The Water Research Foundation (WRF) has recently released data that complements the U.S. Department of the Interior’s standard water use estimates and makes this an appropriate time to revisit NAHB’s 2000 analysis of water used by single-family homes in the U.S.
In this article, NAHB cites the Department of the Interior’s latest aggregate estimates and combines them with information from other government sources to show that
Annual use of water in the U.S. is 355,000 million gallons per day.
Water delivered to residential customers accounts for over half of the water used by public supplies (like local water utilities).
However, from a broader perspective, residential use accounts for less than 8 percent of the 355,000 million gallons of water used per day in the U.S.
On average, a housing unit uses 260 gallons of water per day.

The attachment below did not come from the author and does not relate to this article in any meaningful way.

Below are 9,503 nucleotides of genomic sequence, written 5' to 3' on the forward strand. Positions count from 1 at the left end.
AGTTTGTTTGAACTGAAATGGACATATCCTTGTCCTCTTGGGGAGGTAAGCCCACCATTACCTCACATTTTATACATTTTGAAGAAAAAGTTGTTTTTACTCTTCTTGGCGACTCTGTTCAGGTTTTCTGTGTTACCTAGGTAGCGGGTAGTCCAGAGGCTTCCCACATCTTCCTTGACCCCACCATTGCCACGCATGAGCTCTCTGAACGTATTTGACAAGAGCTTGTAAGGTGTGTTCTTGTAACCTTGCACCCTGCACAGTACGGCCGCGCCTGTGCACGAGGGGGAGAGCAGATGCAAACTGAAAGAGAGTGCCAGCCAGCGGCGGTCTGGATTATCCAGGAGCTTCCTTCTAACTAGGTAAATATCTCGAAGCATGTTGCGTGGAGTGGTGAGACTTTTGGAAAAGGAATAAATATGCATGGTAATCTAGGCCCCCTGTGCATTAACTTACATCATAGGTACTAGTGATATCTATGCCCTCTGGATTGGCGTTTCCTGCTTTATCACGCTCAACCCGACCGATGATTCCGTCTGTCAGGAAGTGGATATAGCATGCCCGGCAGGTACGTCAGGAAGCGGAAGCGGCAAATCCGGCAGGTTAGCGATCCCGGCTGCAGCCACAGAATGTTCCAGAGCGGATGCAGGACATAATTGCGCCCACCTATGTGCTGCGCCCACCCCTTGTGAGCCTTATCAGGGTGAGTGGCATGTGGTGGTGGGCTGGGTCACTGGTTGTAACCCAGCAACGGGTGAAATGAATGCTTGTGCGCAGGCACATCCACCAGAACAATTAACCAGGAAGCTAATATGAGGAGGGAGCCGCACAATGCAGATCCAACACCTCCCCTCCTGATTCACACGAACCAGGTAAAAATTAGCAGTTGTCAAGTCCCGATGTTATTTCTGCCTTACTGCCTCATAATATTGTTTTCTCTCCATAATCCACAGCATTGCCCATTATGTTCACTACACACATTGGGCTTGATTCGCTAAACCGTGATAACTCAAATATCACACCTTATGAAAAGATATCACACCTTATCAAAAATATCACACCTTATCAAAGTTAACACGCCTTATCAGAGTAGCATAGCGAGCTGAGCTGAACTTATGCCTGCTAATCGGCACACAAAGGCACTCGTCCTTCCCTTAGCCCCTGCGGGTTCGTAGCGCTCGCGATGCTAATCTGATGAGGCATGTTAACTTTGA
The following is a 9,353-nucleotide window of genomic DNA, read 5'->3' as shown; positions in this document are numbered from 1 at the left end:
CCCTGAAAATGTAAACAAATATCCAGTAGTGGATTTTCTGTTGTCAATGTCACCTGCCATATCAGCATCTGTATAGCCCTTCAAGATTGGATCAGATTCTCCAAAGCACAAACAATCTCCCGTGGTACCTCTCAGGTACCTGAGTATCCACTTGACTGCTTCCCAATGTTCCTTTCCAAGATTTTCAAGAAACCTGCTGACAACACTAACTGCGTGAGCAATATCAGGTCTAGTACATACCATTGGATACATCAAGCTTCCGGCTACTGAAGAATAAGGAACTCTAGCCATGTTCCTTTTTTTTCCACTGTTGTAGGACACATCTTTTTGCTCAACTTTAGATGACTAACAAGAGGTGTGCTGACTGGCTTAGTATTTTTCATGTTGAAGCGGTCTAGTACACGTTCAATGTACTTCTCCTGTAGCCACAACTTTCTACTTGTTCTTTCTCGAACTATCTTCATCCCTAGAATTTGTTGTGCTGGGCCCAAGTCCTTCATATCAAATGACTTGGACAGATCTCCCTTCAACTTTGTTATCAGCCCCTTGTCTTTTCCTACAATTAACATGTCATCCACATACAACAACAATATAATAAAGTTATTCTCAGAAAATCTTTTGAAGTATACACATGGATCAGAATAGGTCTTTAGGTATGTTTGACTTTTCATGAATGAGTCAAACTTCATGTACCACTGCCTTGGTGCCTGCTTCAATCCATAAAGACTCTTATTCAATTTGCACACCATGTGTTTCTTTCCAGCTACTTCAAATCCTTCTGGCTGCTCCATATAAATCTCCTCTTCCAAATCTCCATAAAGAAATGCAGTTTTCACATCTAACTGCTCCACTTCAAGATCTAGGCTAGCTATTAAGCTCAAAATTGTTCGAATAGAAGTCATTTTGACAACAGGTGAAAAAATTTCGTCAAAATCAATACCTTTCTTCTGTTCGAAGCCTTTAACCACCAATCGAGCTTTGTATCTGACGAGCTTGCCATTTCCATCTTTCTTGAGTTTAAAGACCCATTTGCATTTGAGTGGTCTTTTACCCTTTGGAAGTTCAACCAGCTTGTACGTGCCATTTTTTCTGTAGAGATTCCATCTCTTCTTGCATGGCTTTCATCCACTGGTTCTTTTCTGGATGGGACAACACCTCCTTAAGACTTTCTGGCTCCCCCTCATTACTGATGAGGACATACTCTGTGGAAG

The amount of water used per home varies considerably from state to state.
Homes in states that are hot, dry and have large households tend to use more water.
NAHB then uses new and more detailed household level data from the WRF to show, among other things, that
Almost exactly half of residential water use consists of water used outside the home (e.g., for watering lawns).
Indoors, the biggest users of water are toilets, followed by showers, faucets, clothes washers and leaks.
Although homes built before 1960 tend to use less water, possibly because they are less likely to have swimming pools. After that average water use varies only slightly among single-family homes of different vintages.